Preparing For the SATs Like a Marathon Runner
The SAT exam is known for many characteristics. There's the quantitative section, verbal, the vocabulary that you need to memorize and math formulas that you need to study. Years after taking the test the only memory you will have left, however, is the length. It is for this reason to not only study the content on the exam but also condition yourself for the test like environment. Knowing how to solve every math equation will not help you if you run out of time to answer all of the provided questions. General fatigue is also a great concern. Imagine doing anything for several hours sitting still in one place. In some countries it could be considered a form of torture. Fear not and know that if you prepare for the exam the right way not only will you breeze through it but you will actually feel ready for the two to four year marathon of college that follows.
Practice Speed Reading
A standardized exam is as much a mental test as it is physical. Any time a test is presented under limited conditions, such as test taking time, you are forced to perform at a pace that might not be natural to you. The best way to circumvent this limitation is to change and enhance your natural abilities. The ability to comprehend test problems and deduce answers is trained through completing practice exams and working with a qualified instructor in a test-prep course. This involves thinking and is difficult to train and requires a lot of time. What you need to also train are your reflexes, such as reading. Increasing the pace at which you can read will cut your test taking time and give you a longer opportunity at working problems out. To increase the speed at which you read you need to take a page from a book and time yourself as you read it. Attempt to read the next page and beat your previous time. Continue this pattern. You are forcing your reflexes to behave quicker and thereby training yourself to read faster.
Time Your Practice Tests (With Less Time Than the Exam Allows)
The same technique used to enhance reading speed can also be used to enhance test-taking speed. There is a difference between reading and test-taking, recognize this difference and work on both techniques independently. Take a SAT practice test at your normal pace, don't worry about the clock, although you should be timing the exercise. Once you complete the exam, check your test-taking time and begin assessing your score. Mark both figures in your test-prep notebook (absolutely get a test-prep notebook). The next day, and you should leave a day in between to allow your mind and body to rest. Test-taking fatigue is a real condition and overworking your mind and body will have the opposite effect on your test-preparation. The next day take a practice test again but this time instead of a stop-watch set an alarm, with 15 minutes less time on it than the time it took you to complete the exam the previous day. Again compile your score. Continue taking the practice test at this time scale until you improve your score, once your score has been improvised begin taking the practice test but with 15 minutes less time on the alarm clock. Continue practicing this exercise until you are content with your score at a time that is 30 minutes less than the allotted time you will have on the actual exam. You always want to be conditioned for harsher conditions than you will have at the actual event. The goal is to feel so relaxed with the amount of time you will have on the exam that you are left stress free in terms of a clock and are left to focus entirely on the questions at hand.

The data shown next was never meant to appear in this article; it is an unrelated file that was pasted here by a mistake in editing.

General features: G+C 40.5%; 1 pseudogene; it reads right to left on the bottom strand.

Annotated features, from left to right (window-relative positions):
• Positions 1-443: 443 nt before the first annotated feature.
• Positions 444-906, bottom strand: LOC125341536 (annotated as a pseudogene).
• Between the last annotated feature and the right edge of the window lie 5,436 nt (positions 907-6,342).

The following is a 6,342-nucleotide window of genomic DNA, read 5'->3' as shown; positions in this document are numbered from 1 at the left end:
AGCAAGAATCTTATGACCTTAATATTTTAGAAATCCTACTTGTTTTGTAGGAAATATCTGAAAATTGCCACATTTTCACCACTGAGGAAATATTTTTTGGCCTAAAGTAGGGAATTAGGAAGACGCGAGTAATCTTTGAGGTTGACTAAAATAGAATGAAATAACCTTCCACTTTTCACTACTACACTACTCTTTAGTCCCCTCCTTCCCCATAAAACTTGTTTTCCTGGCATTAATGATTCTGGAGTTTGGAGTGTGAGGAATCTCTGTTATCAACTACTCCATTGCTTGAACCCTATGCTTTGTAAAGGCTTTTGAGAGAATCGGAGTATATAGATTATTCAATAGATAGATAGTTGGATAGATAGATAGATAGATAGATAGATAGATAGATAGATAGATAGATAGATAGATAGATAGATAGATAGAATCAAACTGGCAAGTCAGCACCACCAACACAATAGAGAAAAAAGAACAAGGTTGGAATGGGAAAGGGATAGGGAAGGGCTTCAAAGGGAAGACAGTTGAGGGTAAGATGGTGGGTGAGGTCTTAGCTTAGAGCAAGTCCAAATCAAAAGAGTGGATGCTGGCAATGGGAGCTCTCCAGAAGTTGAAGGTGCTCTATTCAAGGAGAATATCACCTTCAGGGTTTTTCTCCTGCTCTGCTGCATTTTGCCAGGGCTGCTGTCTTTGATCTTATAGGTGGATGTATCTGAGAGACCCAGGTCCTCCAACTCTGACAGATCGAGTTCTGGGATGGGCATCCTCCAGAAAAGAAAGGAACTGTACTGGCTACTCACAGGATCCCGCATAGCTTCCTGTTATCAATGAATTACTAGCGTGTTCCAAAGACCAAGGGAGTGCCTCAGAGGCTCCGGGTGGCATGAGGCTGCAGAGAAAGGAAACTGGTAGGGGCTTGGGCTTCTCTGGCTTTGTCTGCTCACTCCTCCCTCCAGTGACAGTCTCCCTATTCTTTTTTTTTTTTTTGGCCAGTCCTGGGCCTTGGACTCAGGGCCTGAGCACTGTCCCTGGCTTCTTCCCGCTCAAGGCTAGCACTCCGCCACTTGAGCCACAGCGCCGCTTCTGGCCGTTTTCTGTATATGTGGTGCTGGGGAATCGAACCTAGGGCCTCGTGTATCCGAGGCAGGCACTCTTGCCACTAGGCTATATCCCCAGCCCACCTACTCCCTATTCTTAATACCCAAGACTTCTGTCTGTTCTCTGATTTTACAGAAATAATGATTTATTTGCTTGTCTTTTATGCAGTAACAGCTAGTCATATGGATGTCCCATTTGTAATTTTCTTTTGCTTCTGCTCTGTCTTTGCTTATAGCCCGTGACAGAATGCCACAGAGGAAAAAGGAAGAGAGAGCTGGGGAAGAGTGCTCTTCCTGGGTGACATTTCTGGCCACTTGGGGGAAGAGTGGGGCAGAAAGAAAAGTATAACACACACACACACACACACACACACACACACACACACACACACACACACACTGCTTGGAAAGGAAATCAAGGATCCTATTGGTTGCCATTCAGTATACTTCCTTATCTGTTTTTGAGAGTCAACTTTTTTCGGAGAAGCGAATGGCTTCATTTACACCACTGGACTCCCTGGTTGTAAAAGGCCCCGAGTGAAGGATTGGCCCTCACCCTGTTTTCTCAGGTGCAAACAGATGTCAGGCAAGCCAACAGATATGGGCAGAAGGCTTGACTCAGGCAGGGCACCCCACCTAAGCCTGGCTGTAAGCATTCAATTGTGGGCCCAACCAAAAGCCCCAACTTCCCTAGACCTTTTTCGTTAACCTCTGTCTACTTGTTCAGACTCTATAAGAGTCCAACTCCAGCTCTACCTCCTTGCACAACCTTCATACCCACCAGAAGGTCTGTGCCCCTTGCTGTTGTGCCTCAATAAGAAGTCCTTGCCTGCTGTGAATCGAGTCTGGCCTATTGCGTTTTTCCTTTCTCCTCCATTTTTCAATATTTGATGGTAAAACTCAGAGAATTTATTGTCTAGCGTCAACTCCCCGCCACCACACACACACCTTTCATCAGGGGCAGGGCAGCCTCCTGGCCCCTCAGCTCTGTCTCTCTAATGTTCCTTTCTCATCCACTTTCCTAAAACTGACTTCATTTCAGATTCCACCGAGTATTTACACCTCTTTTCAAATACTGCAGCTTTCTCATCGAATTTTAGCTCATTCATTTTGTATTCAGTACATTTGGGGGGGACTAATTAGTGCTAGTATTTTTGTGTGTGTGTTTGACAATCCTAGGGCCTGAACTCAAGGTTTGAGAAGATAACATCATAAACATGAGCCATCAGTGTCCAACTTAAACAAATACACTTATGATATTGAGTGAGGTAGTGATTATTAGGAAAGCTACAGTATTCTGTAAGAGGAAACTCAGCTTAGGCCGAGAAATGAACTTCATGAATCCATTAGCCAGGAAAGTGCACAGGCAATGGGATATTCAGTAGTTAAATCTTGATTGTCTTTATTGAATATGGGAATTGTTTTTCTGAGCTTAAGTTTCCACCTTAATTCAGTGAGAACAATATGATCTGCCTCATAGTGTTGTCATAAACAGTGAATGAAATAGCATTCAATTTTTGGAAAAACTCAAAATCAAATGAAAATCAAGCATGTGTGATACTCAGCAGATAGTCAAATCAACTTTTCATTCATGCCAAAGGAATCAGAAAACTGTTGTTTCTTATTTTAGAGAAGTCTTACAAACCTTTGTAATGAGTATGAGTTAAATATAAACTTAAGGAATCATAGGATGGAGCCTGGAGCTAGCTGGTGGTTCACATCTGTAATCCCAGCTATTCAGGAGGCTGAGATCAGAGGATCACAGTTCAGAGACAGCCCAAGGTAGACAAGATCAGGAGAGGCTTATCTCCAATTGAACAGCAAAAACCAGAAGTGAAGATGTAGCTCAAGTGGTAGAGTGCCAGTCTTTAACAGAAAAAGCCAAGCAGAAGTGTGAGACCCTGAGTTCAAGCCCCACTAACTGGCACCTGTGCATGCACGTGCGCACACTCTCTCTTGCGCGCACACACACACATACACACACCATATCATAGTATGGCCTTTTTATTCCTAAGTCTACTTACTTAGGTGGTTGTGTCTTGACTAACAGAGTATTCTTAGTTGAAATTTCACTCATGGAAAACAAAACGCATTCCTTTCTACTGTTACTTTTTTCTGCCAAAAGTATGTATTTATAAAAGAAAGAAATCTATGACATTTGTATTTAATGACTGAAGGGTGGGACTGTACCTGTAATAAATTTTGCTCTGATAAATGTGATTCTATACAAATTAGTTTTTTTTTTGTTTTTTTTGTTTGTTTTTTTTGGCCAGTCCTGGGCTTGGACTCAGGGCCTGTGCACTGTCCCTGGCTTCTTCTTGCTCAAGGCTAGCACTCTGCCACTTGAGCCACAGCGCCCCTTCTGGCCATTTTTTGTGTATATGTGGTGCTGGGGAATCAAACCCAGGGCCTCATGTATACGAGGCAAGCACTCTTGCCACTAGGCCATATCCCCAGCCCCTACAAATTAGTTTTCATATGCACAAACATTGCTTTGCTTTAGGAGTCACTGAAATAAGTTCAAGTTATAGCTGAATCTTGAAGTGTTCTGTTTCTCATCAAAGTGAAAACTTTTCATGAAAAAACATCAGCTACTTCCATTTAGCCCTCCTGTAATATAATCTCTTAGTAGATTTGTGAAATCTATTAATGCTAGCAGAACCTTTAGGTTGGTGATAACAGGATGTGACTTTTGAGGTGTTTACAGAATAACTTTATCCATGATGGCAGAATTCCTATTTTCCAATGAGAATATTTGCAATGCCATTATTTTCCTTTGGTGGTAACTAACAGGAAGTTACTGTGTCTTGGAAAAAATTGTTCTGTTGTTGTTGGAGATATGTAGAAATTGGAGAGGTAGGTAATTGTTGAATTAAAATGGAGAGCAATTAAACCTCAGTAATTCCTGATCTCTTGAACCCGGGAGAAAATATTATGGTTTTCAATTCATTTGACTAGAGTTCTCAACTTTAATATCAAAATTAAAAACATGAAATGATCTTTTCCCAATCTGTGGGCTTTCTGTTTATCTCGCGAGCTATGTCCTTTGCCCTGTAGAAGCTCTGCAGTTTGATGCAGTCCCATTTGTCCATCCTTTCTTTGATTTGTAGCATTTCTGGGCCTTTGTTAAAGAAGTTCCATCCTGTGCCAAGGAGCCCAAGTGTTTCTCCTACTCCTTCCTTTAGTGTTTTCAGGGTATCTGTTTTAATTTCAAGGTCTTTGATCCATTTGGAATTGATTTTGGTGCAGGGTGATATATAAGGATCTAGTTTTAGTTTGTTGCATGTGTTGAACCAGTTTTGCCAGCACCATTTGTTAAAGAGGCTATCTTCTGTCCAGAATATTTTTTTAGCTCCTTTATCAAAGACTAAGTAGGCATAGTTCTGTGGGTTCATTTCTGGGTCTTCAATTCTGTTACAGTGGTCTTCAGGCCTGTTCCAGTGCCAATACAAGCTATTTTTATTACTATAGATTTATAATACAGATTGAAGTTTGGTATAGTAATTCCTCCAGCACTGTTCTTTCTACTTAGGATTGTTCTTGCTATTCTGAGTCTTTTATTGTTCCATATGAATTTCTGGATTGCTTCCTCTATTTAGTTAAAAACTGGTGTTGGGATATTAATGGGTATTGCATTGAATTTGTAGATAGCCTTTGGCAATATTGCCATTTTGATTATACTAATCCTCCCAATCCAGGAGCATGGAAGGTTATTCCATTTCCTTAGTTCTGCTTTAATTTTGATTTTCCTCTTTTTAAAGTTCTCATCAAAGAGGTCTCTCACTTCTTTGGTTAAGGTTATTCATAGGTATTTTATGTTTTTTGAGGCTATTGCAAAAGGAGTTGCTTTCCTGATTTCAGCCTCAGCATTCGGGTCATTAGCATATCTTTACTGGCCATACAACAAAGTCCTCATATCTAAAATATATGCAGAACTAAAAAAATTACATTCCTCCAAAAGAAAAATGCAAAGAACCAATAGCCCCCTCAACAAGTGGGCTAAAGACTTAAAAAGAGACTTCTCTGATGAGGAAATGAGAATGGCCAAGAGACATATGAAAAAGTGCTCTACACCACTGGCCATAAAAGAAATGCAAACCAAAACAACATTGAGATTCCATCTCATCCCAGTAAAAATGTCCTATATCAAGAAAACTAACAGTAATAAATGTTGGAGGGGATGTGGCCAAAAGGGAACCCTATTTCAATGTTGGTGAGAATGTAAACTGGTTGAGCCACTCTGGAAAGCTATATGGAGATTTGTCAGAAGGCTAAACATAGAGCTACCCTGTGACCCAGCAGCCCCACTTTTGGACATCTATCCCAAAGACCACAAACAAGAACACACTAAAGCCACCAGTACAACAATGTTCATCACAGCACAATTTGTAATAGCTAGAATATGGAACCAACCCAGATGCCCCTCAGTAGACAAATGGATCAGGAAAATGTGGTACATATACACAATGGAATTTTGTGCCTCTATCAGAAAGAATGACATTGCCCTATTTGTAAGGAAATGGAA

In marathon running there exists a highly recommended strategy to maintain mental health during the grueling duration of the run. This strategy is to divide the marathon into segments, set smaller segments so that each victory feels closer and easier to reach. Several hours of an exam can be monotonous and draining, lowering your energy and cause you to lose focus. By focusing on completing a single page of questions as opposed to the entire test you have less to worry about and can actually see your goal. Completing a page of questions is a victory, a good feeling. Follow that accomplishment by aiming to complete the following page, and section. By dividing the exam into smaller portions you make the test more manageable. Mental health is very important because energy levels are dictated by how you feel. Sitting still several hours is not that strenuous of a task, however, can feel like torture the more you don't want to be there and feel like you won't reach your goals. The little goals you set and reach are little victories but little victories raise energy whereas a large source of anxiety will only act to lower your energy. You create a situation where your mind sees the cup as half full and feeds your motivation to accomplish your goals.
The key to successfully running a long race is conditioning. The same exercises can be applied to standardized tests because any test lasting several hours is not just a mental strain but physical as well. Fatigue can affect focus and concentration resulting in sloppy mistakes and a lower score. By conditioning your body to maintain focus over the course of several hours you allow your mind the freedom to exhibit the results of SAT test-preparation. It is important to utilize a qualified test-preparation service to ensure that you have a strong grasp of the concepts that will be found on the exam. Your mind and body working together will almost guarantee a higher score and a better chance at acceptance to your preferred school.